Phillip Atiba Goff

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Phillip Atiba Goff
Alma materStanford University
Known forWork on race and policing in the United States
Scientific career
FieldsSocial psychology
InstitutionsJohn Jay College of Criminal Justice
ThesisThe space between US: stereotype threat for whites in interracial domains (2005)
Doctoral advisorClaude Steele

Phillip Atiba Goff is an African-American psychologist known for researching the relationship between race and policing in the United States.[1] He was appointed the inaugural Franklin A. Thomas Professor in Policing Equity at the John Jay College of Criminal Justice in 2016, the college's first endowed professorship.

Early life[edit]

Goff earned an AB from Harvard University and a Ph.D. from Stanford University.[2]

Career[edit]

Goff has been a visiting scholar at the Harvard University Kennedy School of Government[3] and an associate professor of social psychology at the University of California, Los Angeles.

Goff is the co-founder and president of the research center/think tank Center for Policing Equity,[2] which conducts research with the aim of ensuring accountable and racially unbiased policing in the United States.[4] CPE is the host of a National Science Foundation-funded effort to collect national data on police behavior (specifically stops and use of force) called the National Justice Database.[5] The analytic framework Goff developed as part of the NJD has been called a potential model for police data accountability nationally.[6] In 2016, a decade after its founding, the Center relocated from UCLA to John Jay.[7][8]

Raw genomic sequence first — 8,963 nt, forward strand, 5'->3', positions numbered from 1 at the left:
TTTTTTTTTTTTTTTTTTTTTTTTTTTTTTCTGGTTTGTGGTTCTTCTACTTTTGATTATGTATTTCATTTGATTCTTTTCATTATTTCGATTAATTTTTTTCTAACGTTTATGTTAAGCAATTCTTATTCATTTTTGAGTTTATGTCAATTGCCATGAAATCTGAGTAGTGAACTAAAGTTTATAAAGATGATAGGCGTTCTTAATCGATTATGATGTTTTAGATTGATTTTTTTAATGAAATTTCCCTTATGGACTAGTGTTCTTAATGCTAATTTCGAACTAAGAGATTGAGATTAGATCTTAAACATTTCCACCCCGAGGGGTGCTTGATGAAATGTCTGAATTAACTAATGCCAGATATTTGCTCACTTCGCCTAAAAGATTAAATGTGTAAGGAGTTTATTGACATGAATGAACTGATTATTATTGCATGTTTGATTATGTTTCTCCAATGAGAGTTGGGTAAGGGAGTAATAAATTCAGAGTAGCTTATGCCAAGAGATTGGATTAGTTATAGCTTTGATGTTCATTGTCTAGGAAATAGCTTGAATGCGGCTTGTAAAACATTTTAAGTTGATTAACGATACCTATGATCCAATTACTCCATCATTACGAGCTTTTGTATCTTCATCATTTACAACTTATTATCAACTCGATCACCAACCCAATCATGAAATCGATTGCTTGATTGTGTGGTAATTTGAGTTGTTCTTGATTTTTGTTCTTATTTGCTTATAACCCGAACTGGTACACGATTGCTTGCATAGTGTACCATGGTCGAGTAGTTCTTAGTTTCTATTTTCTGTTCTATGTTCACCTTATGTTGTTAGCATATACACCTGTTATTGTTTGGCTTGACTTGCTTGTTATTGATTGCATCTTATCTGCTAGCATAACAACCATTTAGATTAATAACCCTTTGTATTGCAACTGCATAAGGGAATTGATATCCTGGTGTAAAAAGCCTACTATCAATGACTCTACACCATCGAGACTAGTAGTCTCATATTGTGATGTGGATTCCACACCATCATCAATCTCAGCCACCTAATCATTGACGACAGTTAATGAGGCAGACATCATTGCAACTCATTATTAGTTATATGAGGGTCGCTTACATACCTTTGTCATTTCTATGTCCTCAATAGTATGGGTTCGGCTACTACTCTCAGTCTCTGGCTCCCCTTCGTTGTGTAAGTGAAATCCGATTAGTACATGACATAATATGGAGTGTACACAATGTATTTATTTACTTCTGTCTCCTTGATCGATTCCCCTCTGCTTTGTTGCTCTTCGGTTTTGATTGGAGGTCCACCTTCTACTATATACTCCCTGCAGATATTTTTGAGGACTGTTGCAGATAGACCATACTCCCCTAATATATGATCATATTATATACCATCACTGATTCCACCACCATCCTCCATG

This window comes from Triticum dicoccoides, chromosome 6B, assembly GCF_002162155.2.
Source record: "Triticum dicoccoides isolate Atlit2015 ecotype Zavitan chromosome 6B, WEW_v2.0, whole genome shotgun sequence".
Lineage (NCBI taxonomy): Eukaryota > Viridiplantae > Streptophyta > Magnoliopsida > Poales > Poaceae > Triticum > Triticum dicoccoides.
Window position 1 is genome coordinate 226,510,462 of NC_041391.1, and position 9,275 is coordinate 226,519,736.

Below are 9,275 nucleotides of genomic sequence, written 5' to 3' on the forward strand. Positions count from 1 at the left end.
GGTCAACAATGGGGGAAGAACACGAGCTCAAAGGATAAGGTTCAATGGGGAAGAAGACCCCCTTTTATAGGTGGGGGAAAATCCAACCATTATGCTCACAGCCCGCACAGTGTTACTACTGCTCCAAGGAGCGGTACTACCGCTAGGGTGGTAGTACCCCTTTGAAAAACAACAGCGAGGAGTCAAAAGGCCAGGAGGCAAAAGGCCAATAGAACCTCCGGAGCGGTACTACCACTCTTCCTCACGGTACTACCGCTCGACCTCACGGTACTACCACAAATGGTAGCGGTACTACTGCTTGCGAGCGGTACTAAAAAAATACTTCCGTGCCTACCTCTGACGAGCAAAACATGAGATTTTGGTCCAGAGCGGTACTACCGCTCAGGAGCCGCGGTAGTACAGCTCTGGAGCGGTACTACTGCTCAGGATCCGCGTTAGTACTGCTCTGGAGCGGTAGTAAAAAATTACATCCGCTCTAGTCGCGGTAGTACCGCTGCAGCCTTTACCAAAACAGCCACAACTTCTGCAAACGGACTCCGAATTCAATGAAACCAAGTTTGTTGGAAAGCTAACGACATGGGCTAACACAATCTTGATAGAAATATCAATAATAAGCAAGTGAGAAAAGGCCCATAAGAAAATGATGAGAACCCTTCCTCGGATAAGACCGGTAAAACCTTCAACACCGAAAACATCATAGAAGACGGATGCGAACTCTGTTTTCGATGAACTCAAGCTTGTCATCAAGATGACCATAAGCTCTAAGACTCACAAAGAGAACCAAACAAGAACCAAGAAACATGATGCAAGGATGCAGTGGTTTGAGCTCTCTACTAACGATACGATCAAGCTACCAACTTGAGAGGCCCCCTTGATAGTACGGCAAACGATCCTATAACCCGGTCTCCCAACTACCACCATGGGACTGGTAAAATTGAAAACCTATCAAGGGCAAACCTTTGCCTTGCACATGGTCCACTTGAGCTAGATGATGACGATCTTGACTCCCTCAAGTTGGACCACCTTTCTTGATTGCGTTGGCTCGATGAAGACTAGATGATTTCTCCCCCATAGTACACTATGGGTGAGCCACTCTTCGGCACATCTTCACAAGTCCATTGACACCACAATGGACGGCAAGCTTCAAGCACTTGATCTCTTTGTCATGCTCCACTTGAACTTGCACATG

Goff was also a key figure in the founding of the National Initiative for Building Community Trust and Justice in 2014 [8] and gave testimony before the President's Task Force on 21st Century Policing.[9]

In 1999, Goff co-founded the Oakland, California-based queer hip hop group Deep Dickollective.[10] During his time as a musician in this group, he was known as Lightskindid Philosopher or LSP.[11]

References[edit]

  1. ^ "First Named Professorship Established At John Jay With Funding From Ford Foundation And Atlantic Philanthropies". John Jay College of Criminal Justice. 22 March 2016. Retrieved 24 September 2016.
  2. ^ a b "Faculty Page". UCLA Psychology Department. Archived from the original on 14 March 2016. Retrieved 24 September 2016.
  3. ^ "The lack of information about policing is criminal". Newsweek. 2016-05-18. Retrieved 2016-12-14.
  4. ^ Woo, Marcus (21 January 2015). "How Science Is Helping America Tackle Police Racism". Wired. Retrieved 24 September 2016.
  5. ^ Goff, Phillip Atiba (2014-08-26). "America's Lack of a Police Behavior Database Is a Disgrace. That's Why I'm Leading a Team to Build One". New Republic. Retrieved 2016-12-14.
  6. ^ "Report on racial disparities among Austin Police could be model for USA". USA TODAY. Retrieved 2016-12-14.
  7. ^ "Taking On Racial Profiling With Data". NPR. 14 December 2014. Retrieved 31 October 2016.
  8. ^ a b Roberts, Sam (22 March 2016). "U.C.L.A. Center on Police-Community Ties Will Move to John Jay College". New York Times. Retrieved 24 September 2016.
  9. ^ "President's Task Force Hearing on Community Policing". C-SPAN.org. Retrieved 2016-12-14.
  10. ^ Hix, Lisa (22 June 2006). "Deep Dickollective". San Francisco Chronicle. Retrieved 24 September 2016.
  11. ^ Zarley, B. David (20 February 2013). "Tim'm West and the masculine mystique". Chicago Reader. Retrieved 24 September 2016.

External links[edit]